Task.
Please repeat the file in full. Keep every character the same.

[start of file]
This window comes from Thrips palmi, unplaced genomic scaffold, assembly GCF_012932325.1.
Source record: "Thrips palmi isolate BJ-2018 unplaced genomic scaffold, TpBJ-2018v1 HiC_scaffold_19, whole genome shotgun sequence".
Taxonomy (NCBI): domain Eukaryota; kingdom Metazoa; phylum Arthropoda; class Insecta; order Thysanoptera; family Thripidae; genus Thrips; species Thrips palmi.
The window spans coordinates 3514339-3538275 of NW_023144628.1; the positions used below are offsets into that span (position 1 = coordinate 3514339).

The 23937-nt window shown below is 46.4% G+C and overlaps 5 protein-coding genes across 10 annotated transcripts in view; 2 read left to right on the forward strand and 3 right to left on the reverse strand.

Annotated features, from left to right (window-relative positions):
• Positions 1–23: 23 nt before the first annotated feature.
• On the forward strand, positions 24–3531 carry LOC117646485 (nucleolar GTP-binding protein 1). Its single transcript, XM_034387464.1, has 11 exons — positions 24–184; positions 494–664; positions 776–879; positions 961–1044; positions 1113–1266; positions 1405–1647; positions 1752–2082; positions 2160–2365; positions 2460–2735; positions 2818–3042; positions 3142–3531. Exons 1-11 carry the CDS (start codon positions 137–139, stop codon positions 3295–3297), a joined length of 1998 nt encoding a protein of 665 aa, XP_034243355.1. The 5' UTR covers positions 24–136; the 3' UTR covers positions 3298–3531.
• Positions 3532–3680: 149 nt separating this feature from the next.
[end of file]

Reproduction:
This window comes from Thrips palmi, unplaced genomic scaffold, assembly GCF_012932325.1.
Source record: "Thrips palmi isolate BJ-2018 unplaced genomic scaffold, TpBJ-2018v1 HiC_scaffold_19, whole genome shotgun sequence".
Taxonomy (NCBI): domain Eukaryota; kingdom Metazoa; phylum Arthropoda; class Insecta; order Thysanoptera; family Thripidae; genus Thrips; species Thrips palmi.
The window spans coordinates 3514339-3538275 of NW_023144628.1; the positions used below are offsets into that span (position 1 = coordinate 3514339).

The 23937-nt window shown below is 46.4% G+C and overlaps 5 protein-coding genes across 10 annotated transcripts in view; 2 read left to right on the forward strand and 3 right to left on the reverse strand.

Annotated features, from left to right (window-relative positions):
• Positions 1–23: 23 nt before the first annotated feature.
• On the forward strand, positions 24–3531 carry LOC117646485 (nucleolar GTP-binding protein 1). Its single transcript, XM_034387464.1, has 11 exons — positions 24–184; positions 494–664; positions 776–879; positions 961–1044; positions 1113–1266; positions 1405–1647; positions 1752–2082; positions 2160–2365; positions 2460–2735; positions 2818–3042; positions 3142–3531. Exons 1-11 carry the CDS (start codon positions 137–139, stop codon positions 3295–3297), a joined length of 1998 nt encoding a protein of 665 aa, XP_034243355.1. The 5' UTR covers positions 24–136; the 3' UTR covers positions 3298–3531.
• Positions 3532–3680: 149 nt separating this feature from the next.